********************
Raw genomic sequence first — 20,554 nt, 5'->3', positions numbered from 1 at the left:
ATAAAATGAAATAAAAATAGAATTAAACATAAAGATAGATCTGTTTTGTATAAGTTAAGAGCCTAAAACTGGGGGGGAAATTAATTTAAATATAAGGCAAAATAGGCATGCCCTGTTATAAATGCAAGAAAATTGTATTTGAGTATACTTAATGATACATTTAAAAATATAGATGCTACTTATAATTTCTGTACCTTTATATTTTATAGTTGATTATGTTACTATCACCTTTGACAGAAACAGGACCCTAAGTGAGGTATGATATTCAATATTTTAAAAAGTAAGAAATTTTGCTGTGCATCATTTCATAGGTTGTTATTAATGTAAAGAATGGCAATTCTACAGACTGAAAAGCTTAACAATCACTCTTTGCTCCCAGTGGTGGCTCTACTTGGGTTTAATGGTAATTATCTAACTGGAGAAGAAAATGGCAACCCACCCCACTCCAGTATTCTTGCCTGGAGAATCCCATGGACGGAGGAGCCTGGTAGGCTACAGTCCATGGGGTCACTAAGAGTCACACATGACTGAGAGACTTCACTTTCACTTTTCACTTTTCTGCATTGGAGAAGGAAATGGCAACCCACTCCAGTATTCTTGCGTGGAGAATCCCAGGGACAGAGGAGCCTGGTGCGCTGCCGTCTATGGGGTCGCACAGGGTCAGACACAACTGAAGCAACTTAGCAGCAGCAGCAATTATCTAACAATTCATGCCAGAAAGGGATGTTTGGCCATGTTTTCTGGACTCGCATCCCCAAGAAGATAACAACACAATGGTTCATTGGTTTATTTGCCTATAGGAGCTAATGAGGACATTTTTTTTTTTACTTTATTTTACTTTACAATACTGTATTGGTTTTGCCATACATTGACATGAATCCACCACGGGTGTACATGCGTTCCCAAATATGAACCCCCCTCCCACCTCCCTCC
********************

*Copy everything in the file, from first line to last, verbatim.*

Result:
Raw genomic sequence first — 20,554 nt, 5'->3', positions numbered from 1 at the left:
ATAAAATGAAATAAAAATAGAATTAAACATAAAGATAGATCTGTTTTGTATAAGTTAAGAGCCTAAAACTGGGGGGGAAATTAATTTAAATATAAGGCAAAATAGGCATGCCCTGTTATAAATGCAAGAAAATTGTATTTGAGTATACTTAATGATACATTTAAAAATATAGATGCTACTTATAATTTCTGTACCTTTATATTTTATAGTTGATTATGTTACTATCACCTTTGACAGAAACAGGACCCTAAGTGAGGTATGATATTCAATATTTTAAAAAGTAAGAAATTTTGCTGTGCATCATTTCATAGGTTGTTATTAATGTAAAGAATGGCAATTCTACAGACTGAAAAGCTTAACAATCACTCTTTGCTCCCAGTGGTGGCTCTACTTGGGTTTAATGGTAATTATCTAACTGGAGAAGAAAATGGCAACCCACCCCACTCCAGTATTCTTGCCTGGAGAATCCCATGGACGGAGGAGCCTGGTAGGCTACAGTCCATGGGGTCACTAAGAGTCACACATGACTGAGAGACTTCACTTTCACTTTTCACTTTTCTGCATTGGAGAAGGAAATGGCAACCCACTCCAGTATTCTTGCGTGGAGAATCCCAGGGACAGAGGAGCCTGGTGCGCTGCCGTCTATGGGGTCGCACAGGGTCAGACACAACTGAAGCAACTTAGCAGCAGCAGCAATTATCTAACAATTCATGCCAGAAAGGGATGTTTGGCCATGTTTTCTGGACTCGCATCCCCAAGAAGATAACAACACAATGGTTCATTGGTTTATTTGCCTATAGGAGCTAATGAGGACATTTTTTTTTTTACTTTATTTTACTTTACAATACTGTATTGGTTTTGCCATACATTGACATGAATCCACCACGGGTGTACATGCGTTCCCAAATATGAACCCCCCTCCCACCTCCCTCC